(a)**F**= q**v**×**B**, mv_{0}^{2}/R = qv_{0}B, R = mv_{0}/(qB) = p_{0}/(qB).

(b) We assume that the orbital radius r changes very little while the particle completes one revolution, so that the acceleration is always given by v^{2}/r.

From the Larmor formula we have

P = ⅔[q^{2}/(4πε_{0}c^{3})]a^{2}= -dE/dt.

a = v^{2}/R = q^{2}B^{2}R/m^{2}, so dE/dt = -⅔[q^{2}/(4πε_{0}c^{3})]a^{2}= -⅔[q^{2}/(4πε_{0}c^{3})]q^{4}B^{4}R^{2}/m^{4}.

We can also write the energy of the particle as a function of the orbital radius

E = ½mv^{2}= ½m(qBR/m)^{2}= q^{2}B^{2}R^{2}/(2m).

Therefore

dE/dt = [q^{2}B^{2}/m]R(dR/dt).

Combining the two expressions for dE/dt we have

[q^{2}B^{2}/m]R(dR/dt) = -⅔[q^{2}/(4πε_{0}c^{3})]q^{4}B^{4}R^{2}/m^{4}.

dR/dt = -⅔[q^{4}B^{2}/(4πε_{0}c^{3}m^{3})] R.

(a) A particle of mass m and charge
q is suspended from a light spring of spring
constant k. If it is set into oscillation,
how long will it takes the oscillator to radiate away half its energy?

(b) A proton is accelerated by a uniform field to an energy of 20 MeV over a
distance of 20 m. How much energy is radiated away?

Solution:

- Concepts:

The radiation field of a point charge moving non-relativistically, the Larmor formula - Reasoning:

Accelerating charges radiate. At large distance the radiation fields, decreasing inversely with distance, dominate. - Details of the calculation:

(a) For an undamped oscillator suspended from a spring near the surface of the earth we have

d^{2}y/dt^{2}= -(k/m)y, where y is the displacement from the equilibrium position.

[The equilibrium position is not the length L of the unstretched spring but L + mg/k below the support.]

An oscillating charge is an accelerating charge. The Larmor formula gives the power radiated by an accelerating charge.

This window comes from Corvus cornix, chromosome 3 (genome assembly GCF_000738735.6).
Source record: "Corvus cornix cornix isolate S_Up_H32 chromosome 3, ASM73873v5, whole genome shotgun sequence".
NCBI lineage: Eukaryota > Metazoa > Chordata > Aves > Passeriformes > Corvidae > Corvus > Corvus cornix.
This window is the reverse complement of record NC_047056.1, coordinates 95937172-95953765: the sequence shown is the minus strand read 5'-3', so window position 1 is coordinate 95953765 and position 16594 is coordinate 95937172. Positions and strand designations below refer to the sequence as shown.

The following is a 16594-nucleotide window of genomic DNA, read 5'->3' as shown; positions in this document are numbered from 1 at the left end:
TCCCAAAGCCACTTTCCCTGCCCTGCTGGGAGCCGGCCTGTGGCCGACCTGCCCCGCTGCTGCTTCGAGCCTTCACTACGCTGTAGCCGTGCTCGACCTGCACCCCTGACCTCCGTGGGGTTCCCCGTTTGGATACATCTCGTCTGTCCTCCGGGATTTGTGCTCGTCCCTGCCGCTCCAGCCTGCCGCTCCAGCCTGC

P = 2e^{2}a^{2}/(3c^{3}).

To solve for the time it takes the charge to radiate away half its energy, we try to express the acceleration a in terms of the energy E.

We then have -dE/dt = f(E), ∫dt = Δt = ∫_{E0}^{E0/2}dE/f(E).

We assume that the oscillator does not loose a significant fraction of its energy during one cycle. We can then assume that the average power radiated is proportional to the average of the square of the acceleration, both averages over one cycle.

y = A cos(ωt), a = -ω^{2}A cos(ωt), <a^{2}> = ω^{4}A^{2}/2.

For an oscillator E = ½mω^{2}A^{2}, therefore <a^{2}> = ω^{2}E/m.

P = q^{2}a^{2}/(6πε_{0}c^{3}) = q^{2}ω^{2}E/(6πε_{0}c^{3}m) =-dE/dt.

E = E_{0}exp(-t/τ), where τ = (6πε_{0}c^{3}m)/(q^{2}ω^{2})

E = E_{0}/2 if t = t_{½}= τ*ln2, t_{½}= (6πε_{0}c^{3}m)/(q^{2}ω^{2})ln2.

This is the time it takes the oscillator to radiate away half its energy.

(b) The rest energy of the proton is 938 MeV, its maximum kinetic energy is 20 MeV.

g_{max}938 = 958, g_{max}= 1.02 ≈ 1. The problem can be treated nonrelativistically.

An accelerating charged particle radiates away energy. If for a time T the magnitude of the acceleration is a, then the energy radiated E_{rad}= 2e^{2}a^{2}T/(3c^{3}) is given by the Larmor formula. If the particle is initially at rest, and we neglect radiation, then the kinetic energy of the particle after time T will be E_{kin}= ½ma^{2}T^{2}.